Pie Town (Paperback)

By Lynne Hinton

William Morrow & Company, 9780062045089, 328pp.

Publication Date: June 7, 2011

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Description

"Lynne Hinton deftly pens an uplifting tale of hope, faith, and community."
--Lori Wilde, New York Times bestselling author of The Welcome Home Garden Club

"Hinton's writing style is similar to Eudora Welty's: easy, conversational, down-home."
--Greensboro News & Record

Welcome to Pie Town Bestselling author Lynne Hinton--who has delighted readers with her heartwarming tales of faith, food, and friendship--has cooked up a delectable treat for fans of Fannie Flagg, Whitney Otto, Kaye Gibbons, and Jan Karon's Mitford books...as well as the dedicated readers of her own popular Hope Springs novels (Friendship Cake, Christmas Cake, et al). The first in a series centered around the inhabitants of a small New Mexico town once renowned for its homemade desserts, Pie Town is the touching and funny tale about the unexpected changes a sleepy little southwestern community undergoes following the arrival of a well-meaning but woefully unprepared priest and a young hitchhiker who looks like big trouble.



Praise For Pie Town

“Hinton has an excellent sense of Southwestern rhythms and cadence.”
-Publishers Weekly on Pie Town

“A feel-good tale....Heartfelt.”
-Kirkus Reviews on Pie Town

“[A] feel-good story—one that will be enjoyed by readers of Jan Karon and Nicholas Sparks.”
-Booklist on Pie Town

“Reading Hinton’s light, quickly moving prose feels like sitting down to catch up with an old friend over coffee.”
-New Mexico Magazine on Pie Town

“Warm, poignant and moving....A lovely book.”
-The Pilot (Southern Pines, NC) on Pie Town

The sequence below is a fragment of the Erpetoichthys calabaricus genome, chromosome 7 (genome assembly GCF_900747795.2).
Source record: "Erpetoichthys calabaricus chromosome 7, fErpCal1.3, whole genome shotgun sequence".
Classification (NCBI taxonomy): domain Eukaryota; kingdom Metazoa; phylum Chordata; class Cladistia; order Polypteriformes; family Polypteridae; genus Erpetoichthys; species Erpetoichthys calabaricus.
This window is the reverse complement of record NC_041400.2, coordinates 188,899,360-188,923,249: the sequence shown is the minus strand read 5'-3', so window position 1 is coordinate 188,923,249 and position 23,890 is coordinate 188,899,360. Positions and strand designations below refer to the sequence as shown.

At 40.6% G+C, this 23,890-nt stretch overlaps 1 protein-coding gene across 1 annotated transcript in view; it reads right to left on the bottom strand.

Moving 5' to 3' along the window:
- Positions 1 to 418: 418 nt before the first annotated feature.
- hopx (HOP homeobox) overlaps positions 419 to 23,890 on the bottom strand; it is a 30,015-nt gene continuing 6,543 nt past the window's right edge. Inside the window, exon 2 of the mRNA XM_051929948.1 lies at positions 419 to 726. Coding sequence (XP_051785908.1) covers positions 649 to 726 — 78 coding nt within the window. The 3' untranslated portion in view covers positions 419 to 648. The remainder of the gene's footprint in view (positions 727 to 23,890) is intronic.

“Lynne Hinton deftly pens an uplifting tale of hope, faith, and community.”
-Lori Wilde, New York Times bestselling author of The Welcome Home Garden Club on Pie Town



Conversation Starters from ReadingGroupChoices.com

  1. New Mexico is often described as three cultures living together:Native American, Hispanic, and Caucasian. Which characters in the book represent these three cultures, and how?
  2. Pie Town is a very small town. What are the advantages to living in a small town? What are the disadvantages?
  3. What is the role of the angel, Alice, in this story? Who needs the angel most in Pie Town? Is it Alex or someone else?
  4. How would you describe Father George? Were you surprised by his secret?
  5. At what point in the story did you think Trina might be pregnant? Do you think she was treated fairly after people found out? Where do you think an unmarried and pregnant girl would get the most support, in a small town or in a more urban setting?
  6. Despite its name, there are no pies in Pie Town. What significance does this have in the story? Do you think there will ever be pies in Pie Town?
  7. How does Pie Town illustrate the idea of “community”? How do you define community?
  8. What ultimately motivates the townspeople to help Father George rebuild the church? What does the church symbolize to the town? Why did Alex think it was so important for Pie Town to rebuild Holy Family Church?
  9. Why does Alex never seem to be mad at his mother for leaving? Do you think children forgive more easily than adults? Why or why not?
  10. Do you prefer cake or pie? What’s your favorite kind of pie?
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